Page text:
• Timely Disclosure of Cybersecurity Incidents: Companies must disclose cybersecurity incidents (usually in a Form 8-K filing) within four business days of determining they have experienced a “material” incident. The materiality of an incident must be determined “without unreasonable delay” and by considering factors such as the incident’s impact on the company’s reputation; customer or vendor relationships or competitiveness; and the possibility of litigation or regulatory investigations. In essence, materiality will be determined in a similar way as other 8-K filings – whether the incident could influence the investment decision of a reasonable shareholder. Once the materiality threshold is met, the disclosure must describe the nature, scope and timing of the incident, as well as the “material impact or reasonably likely material impact on the registrant, including its financial condition and results of operations.” The disclosure must also be amended as additional material information is discovered after the initial filing.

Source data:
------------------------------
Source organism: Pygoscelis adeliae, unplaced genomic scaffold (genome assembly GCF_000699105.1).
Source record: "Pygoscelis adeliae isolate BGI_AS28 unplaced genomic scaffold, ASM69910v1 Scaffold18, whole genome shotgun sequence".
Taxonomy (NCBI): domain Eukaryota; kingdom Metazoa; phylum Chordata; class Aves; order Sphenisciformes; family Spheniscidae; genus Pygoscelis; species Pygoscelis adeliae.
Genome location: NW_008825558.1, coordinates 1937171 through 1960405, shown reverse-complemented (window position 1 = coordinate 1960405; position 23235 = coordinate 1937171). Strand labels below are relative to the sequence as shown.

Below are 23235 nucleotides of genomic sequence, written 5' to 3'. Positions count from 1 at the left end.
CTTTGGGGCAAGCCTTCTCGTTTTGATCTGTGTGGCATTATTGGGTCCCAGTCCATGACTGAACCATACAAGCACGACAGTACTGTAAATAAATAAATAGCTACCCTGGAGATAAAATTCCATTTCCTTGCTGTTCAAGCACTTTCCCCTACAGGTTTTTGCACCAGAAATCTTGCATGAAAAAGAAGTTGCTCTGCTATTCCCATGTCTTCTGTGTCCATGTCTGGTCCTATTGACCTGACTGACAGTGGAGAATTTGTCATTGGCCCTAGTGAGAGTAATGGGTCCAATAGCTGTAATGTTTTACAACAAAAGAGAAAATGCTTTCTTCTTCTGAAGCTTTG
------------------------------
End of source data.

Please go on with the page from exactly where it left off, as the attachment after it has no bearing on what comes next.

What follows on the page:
• Note: The Rule has a built-in appeal process to delay this disclosure if the U.S. Attorney General determines that immediate disclosure would pose a substantial risk to national security or public safety. This process involves the Federal Bureau of Investigation (“FBI”), the Department of Justice (“DOJ”) and the SEC, all of which have issued guidance on their portion of the process. Although time will tell, based on these guidance documents, it is likely that an exception is rarely going to be given.
    • Another Note: The SEC is not exempting companies from providing disclosures regarding cybersecurity incidents on third-party systems they use. Depending on the circumstances of an incident that occurs on a third-party system, disclosure may be required by both the service provider and the customer of those services, by one or the other, or by neither.
    • A Final Note: Threat actors are clearly aware of the SEC’s expectation that incidents are reported quickly, as there have already been a few instances where the threat actors who attacked a company then subsequently reported the attack to the SEC after their victims failed to do so. This tactic is clearly aimed at putting additional pressure on the company as it navigates its response to the threat actor’s attack.

How to Comply

In response to the new Rule, companies should review their overall cybersecurity posture, their cybersecurity management programs, and their incident response procedures. Specifically, companies subject to the Rule should focus on a few areas of work: